Brainerd’s design retained two wings, where the bedrooms remain, more or less intact. But the heart of the house, the sunken living room with its spa and low windows that basically turned the mountain home into a bunker—that part, they gutted. During construction, it looked like a twister had touched down and wiped that section of the home off the map. Now it’s an aspirational windowed atrium with an Escher-like staircase and floor-to-ceiling windows oriented toward the south to maximize mountain views and capture heat and light from the sun. (“There’s never been a glass budget we haven’t been able to blow,” Snow says.) In the great room, a loft-like melding of kitchen/living room/dining room, an entire wall of articulated windows open to the outdoors, blurring the distinction between inside and out.
“It just lives so big,” the homeowner says. “It lives larger than it is.”
After visiting both renovation projects on a recent afternoon, Brainerd and Snow return to their shared space on Colorow Road. Not long ago, they moved out of their guest house and into the main house, a five-bedroom, six-bathroom, 5,000-square-foot “industrial mountain sculpture” that in December was featured in Mountain Living.
Five years ago, as they rebuilt their practice and slowly regained financial footing, Pa Gomo broke a sales record in Telluride, fetching $20 million on auction (you can even book a stay there—for $25,000 a night—on Airbnb). That brought RKD attention, and commissions, including the recently completed Quarry House in Park City, a composition of stone, glass, and metal pods that flows like water, connected by bridges and walkways.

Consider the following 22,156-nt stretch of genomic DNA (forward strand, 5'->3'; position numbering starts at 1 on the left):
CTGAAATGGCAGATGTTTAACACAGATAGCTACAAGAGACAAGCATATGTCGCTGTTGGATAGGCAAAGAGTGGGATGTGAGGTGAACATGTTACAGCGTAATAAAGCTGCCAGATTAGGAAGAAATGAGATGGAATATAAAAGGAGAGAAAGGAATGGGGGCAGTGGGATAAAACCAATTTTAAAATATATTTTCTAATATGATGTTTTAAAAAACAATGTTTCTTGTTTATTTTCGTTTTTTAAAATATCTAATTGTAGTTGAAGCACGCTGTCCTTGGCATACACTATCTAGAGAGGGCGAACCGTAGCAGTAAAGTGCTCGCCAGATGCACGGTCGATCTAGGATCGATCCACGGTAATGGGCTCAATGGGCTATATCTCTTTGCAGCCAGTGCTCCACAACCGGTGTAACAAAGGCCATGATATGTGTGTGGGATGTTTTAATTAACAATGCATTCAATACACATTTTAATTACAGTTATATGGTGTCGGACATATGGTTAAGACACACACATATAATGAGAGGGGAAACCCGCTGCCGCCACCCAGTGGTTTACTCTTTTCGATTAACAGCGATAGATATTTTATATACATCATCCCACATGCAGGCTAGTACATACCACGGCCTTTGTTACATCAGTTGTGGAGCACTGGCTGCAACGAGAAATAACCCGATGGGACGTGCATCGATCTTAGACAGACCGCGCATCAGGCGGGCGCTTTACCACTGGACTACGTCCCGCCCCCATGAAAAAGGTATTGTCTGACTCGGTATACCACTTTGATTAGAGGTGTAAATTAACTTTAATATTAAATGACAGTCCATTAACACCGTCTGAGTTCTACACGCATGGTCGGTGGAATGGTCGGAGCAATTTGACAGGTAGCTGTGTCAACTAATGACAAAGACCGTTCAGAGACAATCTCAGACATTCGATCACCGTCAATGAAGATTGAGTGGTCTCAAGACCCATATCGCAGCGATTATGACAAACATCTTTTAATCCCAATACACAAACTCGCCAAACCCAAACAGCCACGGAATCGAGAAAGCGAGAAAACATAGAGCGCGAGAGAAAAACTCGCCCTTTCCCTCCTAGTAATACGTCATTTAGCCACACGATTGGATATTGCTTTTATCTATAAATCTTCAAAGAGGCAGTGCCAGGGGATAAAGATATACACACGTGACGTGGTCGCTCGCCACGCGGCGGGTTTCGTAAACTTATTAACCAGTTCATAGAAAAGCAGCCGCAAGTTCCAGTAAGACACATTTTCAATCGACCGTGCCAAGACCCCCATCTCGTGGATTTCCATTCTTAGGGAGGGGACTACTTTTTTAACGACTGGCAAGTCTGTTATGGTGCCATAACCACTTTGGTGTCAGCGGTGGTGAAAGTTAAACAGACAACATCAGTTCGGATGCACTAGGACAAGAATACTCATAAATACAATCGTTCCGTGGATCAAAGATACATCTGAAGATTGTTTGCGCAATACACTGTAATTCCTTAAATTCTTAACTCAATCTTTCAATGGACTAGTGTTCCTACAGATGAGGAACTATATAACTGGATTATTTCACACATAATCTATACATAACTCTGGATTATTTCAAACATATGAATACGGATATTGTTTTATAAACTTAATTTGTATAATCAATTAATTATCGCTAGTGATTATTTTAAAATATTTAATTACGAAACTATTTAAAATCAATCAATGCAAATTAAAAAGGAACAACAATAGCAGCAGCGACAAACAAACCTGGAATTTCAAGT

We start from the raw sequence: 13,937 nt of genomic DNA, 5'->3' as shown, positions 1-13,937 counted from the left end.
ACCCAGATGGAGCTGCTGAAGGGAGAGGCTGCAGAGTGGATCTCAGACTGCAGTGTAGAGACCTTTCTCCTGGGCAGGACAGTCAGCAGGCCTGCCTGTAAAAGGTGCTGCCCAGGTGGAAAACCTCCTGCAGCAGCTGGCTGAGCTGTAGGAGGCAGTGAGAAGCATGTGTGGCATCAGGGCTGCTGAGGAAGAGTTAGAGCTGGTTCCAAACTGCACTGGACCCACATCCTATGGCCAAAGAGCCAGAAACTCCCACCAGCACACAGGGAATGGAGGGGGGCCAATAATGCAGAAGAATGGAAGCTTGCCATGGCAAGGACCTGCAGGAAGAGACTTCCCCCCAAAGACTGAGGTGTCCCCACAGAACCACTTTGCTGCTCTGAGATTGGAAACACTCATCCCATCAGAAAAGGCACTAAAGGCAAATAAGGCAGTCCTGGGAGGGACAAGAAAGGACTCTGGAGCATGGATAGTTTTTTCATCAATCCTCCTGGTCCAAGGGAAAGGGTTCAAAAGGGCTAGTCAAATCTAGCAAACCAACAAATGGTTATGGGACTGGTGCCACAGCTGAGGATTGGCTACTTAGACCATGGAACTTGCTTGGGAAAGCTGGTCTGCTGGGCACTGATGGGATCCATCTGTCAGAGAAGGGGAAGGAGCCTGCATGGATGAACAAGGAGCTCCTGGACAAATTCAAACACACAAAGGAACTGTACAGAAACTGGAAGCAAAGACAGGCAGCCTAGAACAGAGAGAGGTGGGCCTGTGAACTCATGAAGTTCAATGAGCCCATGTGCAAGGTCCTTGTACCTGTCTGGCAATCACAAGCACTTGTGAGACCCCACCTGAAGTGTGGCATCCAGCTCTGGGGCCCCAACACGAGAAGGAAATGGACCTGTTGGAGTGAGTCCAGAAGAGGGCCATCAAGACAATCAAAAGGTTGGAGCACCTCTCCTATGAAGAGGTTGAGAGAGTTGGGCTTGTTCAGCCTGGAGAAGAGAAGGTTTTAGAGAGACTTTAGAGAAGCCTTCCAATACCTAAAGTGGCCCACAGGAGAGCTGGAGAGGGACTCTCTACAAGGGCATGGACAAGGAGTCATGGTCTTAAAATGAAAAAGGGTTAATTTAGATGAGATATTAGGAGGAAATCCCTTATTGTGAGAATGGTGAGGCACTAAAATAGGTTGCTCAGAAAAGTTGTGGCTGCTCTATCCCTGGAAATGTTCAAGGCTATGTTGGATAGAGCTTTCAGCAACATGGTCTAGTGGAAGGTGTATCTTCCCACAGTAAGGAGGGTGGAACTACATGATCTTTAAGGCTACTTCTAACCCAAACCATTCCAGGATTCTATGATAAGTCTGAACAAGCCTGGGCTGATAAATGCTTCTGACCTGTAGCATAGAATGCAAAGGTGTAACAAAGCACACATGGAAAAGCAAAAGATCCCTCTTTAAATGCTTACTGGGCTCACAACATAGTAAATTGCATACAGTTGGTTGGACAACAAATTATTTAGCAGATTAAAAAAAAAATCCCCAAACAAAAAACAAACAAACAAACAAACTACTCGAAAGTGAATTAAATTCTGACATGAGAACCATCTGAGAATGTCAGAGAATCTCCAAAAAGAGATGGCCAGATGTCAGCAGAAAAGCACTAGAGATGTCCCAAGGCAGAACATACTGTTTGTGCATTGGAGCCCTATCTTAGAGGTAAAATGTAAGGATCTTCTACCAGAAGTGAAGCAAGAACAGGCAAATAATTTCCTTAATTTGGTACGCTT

With their own home, the renovations and additions along Colorow Road, and commissions in resort towns from Colorado to California, Brainerd and Snow have evolved the vernacular known as “mountain contemporary” into something greater, more expansive and expressive. As they put it, a mountain home doesn’t have to be made of logs and river rocks. “Logs are a stupid building material,” Brainerd says. And river rocks? “If you’re building a house next to a river, OK, that makes some sense,” Snow adds, “but on top of a hill?”
Their residence doesn’t occupy its hilltop; it shares it, volumes of quarried stone and patinaed steel and walls of glass that, like a dance with earth and sky, strike a delicate balance with the landscape. In contra and quadrille dance, there’s a concept known as “giving weight,” the invisible give and take between partners, the tension that ebbs and flows between clasped hands and locked arms that enables a couple to twirl and float effortlessly around the floor. That’s the force at work here.
As Brainerd and Snow stand in their light-drenched living room contentedly gazing out at the New York range, it’s all around them.
137 Main St, Edwards